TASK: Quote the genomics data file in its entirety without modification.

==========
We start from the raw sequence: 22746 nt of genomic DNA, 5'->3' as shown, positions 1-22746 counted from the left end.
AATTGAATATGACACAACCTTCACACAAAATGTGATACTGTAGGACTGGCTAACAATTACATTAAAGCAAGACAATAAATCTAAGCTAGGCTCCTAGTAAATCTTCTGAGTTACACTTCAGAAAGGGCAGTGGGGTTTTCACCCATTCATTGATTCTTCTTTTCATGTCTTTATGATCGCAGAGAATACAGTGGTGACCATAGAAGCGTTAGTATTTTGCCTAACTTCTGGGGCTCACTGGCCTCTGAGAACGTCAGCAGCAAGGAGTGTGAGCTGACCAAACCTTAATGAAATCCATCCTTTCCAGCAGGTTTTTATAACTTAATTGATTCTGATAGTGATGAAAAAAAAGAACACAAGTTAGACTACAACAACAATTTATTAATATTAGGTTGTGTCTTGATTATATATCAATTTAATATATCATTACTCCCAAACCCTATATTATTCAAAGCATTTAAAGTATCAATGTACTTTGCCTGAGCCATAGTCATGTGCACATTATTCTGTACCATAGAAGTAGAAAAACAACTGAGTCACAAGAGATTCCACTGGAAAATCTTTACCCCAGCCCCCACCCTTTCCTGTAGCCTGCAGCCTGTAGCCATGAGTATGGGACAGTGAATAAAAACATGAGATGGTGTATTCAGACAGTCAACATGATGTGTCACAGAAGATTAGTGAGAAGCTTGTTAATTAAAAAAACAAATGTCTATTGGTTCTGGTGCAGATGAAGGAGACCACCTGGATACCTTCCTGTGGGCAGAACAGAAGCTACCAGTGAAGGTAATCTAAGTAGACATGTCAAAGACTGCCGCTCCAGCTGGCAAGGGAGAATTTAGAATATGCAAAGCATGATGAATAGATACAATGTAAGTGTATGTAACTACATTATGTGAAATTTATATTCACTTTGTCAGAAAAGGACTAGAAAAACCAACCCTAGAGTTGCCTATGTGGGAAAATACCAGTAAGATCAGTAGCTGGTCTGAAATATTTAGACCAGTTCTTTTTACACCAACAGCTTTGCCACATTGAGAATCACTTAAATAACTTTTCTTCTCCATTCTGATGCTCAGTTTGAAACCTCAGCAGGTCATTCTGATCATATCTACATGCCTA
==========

We start from the raw sequence: 22746 nt of genomic DNA, 5'->3' as shown, positions 1-22746 counted from the left end.
AATTGAATATGACACAACCTTCACACAAAATGTGATACTGTAGGACTGGCTAACAATTACATTAAAGCAAGACAATAAATCTAAGCTAGGCTCCTAGTAAATCTTCTGAGTTACACTTCAGAAAGGGCAGTGGGGTTTTCACCCATTCATTGATTCTTCTTTTCATGTCTTTATGATCGCAGAGAATACAGTGGTGACCATAGAAGCGTTAGTATTTTGCCTAACTTCTGGGGCTCACTGGCCTCTGAGAACGTCAGCAGCAAGGAGTGTGAGCTGACCAAACCTTAATGAAATCCATCCTTTCCAGCAGGTTTTTATAACTTAATTGATTCTGATAGTGATGAAAAAAAAGAACACAAGTTAGACTACAACAACAATTTATTAATATTAGGTTGTGTCTTGATTATATATCAATTTAATATATCATTACTCCCAAACCCTATATTATTCAAAGCATTTAAAGTATCAATGTACTTTGCCTGAGCCATAGTCATGTGCACATTATTCTGTACCATAGAAGTAGAAAAACAACTGAGTCACAAGAGATTCCACTGGAAAATCTTTACCCCAGCCCCCACCCTTTCCTGTAGCCTGCAGCCTGTAGCCATGAGTATGGGACAGTGAATAAAAACATGAGATGGTGTATTCAGACAGTCAACATGATGTGTCACAGAAGATTAGTGAGAAGCTTGTTAATTAAAAAAACAAATGTCTATTGGTTCTGGTGCAGATGAAGGAGACCACCTGGATACCTTCCTGTGGGCAGAACAGAAGCTACCAGTGAAGGTAATCTAAGTAGACATGTCAAAGACTGCCGCTCCAGCTGGCAAGGGAGAATTTAGAATATGCAAAGCATGATGAATAGATACAATGTAAGTGTATGTAACTACATTATGTGAAATTTATATTCACTTTGTCAGAAAAGGACTAGAAAAACCAACCCTAGAGTTGCCTATGTGGGAAAATACCAGTAAGATCAGTAGCTGGTCTGAAATATTTAGACCAGTTCTTTTTACACCAACAGCTTTGCCACATTGAGAATCACTTAAATAACTTTTCTTCTCCATTCTGATGCTCAGTTTGAAACCTCAGCAGGTCATTCTGATCATATCTACATGCCTA